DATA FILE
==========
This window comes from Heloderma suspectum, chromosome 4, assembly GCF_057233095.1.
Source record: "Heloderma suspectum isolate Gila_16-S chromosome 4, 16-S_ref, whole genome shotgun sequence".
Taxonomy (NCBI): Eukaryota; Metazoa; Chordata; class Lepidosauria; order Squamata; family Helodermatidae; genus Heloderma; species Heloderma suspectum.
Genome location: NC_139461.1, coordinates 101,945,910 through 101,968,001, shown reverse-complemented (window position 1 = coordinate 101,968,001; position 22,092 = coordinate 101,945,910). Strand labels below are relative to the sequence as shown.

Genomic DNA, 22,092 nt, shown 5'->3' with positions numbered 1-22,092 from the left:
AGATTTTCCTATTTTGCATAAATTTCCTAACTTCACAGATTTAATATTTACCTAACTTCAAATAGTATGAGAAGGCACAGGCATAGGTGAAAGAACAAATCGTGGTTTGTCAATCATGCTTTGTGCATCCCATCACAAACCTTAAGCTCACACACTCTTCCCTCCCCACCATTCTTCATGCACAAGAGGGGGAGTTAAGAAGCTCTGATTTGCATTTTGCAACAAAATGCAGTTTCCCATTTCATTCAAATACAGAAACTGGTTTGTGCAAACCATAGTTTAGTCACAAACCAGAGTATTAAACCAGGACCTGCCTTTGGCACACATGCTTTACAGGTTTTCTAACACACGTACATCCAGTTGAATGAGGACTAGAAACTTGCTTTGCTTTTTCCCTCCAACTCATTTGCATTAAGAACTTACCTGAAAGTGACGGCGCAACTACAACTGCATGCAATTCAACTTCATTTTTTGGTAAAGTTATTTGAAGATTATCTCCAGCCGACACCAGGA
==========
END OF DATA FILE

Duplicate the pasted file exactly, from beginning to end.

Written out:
This window comes from Heloderma suspectum, chromosome 4, assembly GCF_057233095.1.
Source record: "Heloderma suspectum isolate Gila_16-S chromosome 4, 16-S_ref, whole genome shotgun sequence".
Taxonomy (NCBI): Eukaryota; Metazoa; Chordata; class Lepidosauria; order Squamata; family Helodermatidae; genus Heloderma; species Heloderma suspectum.
Genome location: NC_139461.1, coordinates 101,945,910 through 101,968,001, shown reverse-complemented (window position 1 = coordinate 101,968,001; position 22,092 = coordinate 101,945,910). Strand labels below are relative to the sequence as shown.

Genomic DNA, 22,092 nt, shown 5'->3' with positions numbered 1-22,092 from the left:
AGATTTTCCTATTTTGCATAAATTTCCTAACTTCACAGATTTAATATTTACCTAACTTCAAATAGTATGAGAAGGCACAGGCATAGGTGAAAGAACAAATCGTGGTTTGTCAATCATGCTTTGTGCATCCCATCACAAACCTTAAGCTCACACACTCTTCCCTCCCCACCATTCTTCATGCACAAGAGGGGGAGTTAAGAAGCTCTGATTTGCATTTTGCAACAAAATGCAGTTTCCCATTTCATTCAAATACAGAAACTGGTTTGTGCAAACCATAGTTTAGTCACAAACCAGAGTATTAAACCAGGACCTGCCTTTGGCACACATGCTTTACAGGTTTTCTAACACACGTACATCCAGTTGAATGAGGACTAGAAACTTGCTTTGCTTTTTCCCTCCAACTCATTTGCATTAAGAACTTACCTGAAAGTGACGGCGCAACTACAACTGCATGCAATTCAACTTCATTTTTTGGTAAAGTTATTTGAAGATTATCTCCAGCCGACACCAGGA